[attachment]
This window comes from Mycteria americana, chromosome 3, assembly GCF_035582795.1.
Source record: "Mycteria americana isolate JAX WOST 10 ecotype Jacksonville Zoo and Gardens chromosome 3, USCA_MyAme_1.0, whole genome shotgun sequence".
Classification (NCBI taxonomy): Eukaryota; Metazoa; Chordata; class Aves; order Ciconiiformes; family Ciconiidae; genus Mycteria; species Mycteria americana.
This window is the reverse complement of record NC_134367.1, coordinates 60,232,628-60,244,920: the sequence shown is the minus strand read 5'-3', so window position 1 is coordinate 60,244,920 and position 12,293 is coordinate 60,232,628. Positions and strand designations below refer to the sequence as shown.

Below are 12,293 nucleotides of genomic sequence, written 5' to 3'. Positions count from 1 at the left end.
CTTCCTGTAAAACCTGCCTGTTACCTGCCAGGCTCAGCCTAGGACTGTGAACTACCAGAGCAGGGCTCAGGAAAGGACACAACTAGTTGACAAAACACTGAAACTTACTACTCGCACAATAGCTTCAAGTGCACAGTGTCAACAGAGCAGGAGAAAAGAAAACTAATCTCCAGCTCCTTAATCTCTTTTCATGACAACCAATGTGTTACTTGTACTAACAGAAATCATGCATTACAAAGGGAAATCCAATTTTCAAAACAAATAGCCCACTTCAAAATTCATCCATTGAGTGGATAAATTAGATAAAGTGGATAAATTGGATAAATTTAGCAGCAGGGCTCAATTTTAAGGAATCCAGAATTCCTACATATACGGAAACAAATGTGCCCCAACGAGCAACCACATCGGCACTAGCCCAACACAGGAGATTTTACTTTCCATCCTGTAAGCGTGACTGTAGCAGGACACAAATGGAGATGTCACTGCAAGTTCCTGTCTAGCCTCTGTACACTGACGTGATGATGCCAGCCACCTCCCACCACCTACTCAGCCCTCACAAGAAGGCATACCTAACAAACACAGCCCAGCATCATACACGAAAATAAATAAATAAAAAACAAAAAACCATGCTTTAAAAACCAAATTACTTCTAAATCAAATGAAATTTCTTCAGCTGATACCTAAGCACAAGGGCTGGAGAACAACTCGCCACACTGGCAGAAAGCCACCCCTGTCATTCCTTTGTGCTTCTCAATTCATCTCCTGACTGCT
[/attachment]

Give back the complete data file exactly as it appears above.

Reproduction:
This window comes from Mycteria americana, chromosome 3, assembly GCF_035582795.1.
Source record: "Mycteria americana isolate JAX WOST 10 ecotype Jacksonville Zoo and Gardens chromosome 3, USCA_MyAme_1.0, whole genome shotgun sequence".
Classification (NCBI taxonomy): Eukaryota; Metazoa; Chordata; class Aves; order Ciconiiformes; family Ciconiidae; genus Mycteria; species Mycteria americana.
This window is the reverse complement of record NC_134367.1, coordinates 60,232,628-60,244,920: the sequence shown is the minus strand read 5'-3', so window position 1 is coordinate 60,244,920 and position 12,293 is coordinate 60,232,628. Positions and strand designations below refer to the sequence as shown.

Below are 12,293 nucleotides of genomic sequence, written 5' to 3'. Positions count from 1 at the left end.
CTTCCTGTAAAACCTGCCTGTTACCTGCCAGGCTCAGCCTAGGACTGTGAACTACCAGAGCAGGGCTCAGGAAAGGACACAACTAGTTGACAAAACACTGAAACTTACTACTCGCACAATAGCTTCAAGTGCACAGTGTCAACAGAGCAGGAGAAAAGAAAACTAATCTCCAGCTCCTTAATCTCTTTTCATGACAACCAATGTGTTACTTGTACTAACAGAAATCATGCATTACAAAGGGAAATCCAATTTTCAAAACAAATAGCCCACTTCAAAATTCATCCATTGAGTGGATAAATTAGATAAAGTGGATAAATTGGATAAATTTAGCAGCAGGGCTCAATTTTAAGGAATCCAGAATTCCTACATATACGGAAACAAATGTGCCCCAACGAGCAACCACATCGGCACTAGCCCAACACAGGAGATTTTACTTTCCATCCTGTAAGCGTGACTGTAGCAGGACACAAATGGAGATGTCACTGCAAGTTCCTGTCTAGCCTCTGTACACTGACGTGATGATGCCAGCCACCTCCCACCACCTACTCAGCCCTCACAAGAAGGCATACCTAACAAACACAGCCCAGCATCATACACGAAAATAAATAAATAAAAAACAAAAAACCATGCTTTAAAAACCAAATTACTTCTAAATCAAATGAAATTTCTTCAGCTGATACCTAAGCACAAGGGCTGGAGAACAACTCGCCACACTGGCAGAAAGCCACCCCTGTCATTCCTTTGTGCTTCTCAATTCATCTCCTGACTGCT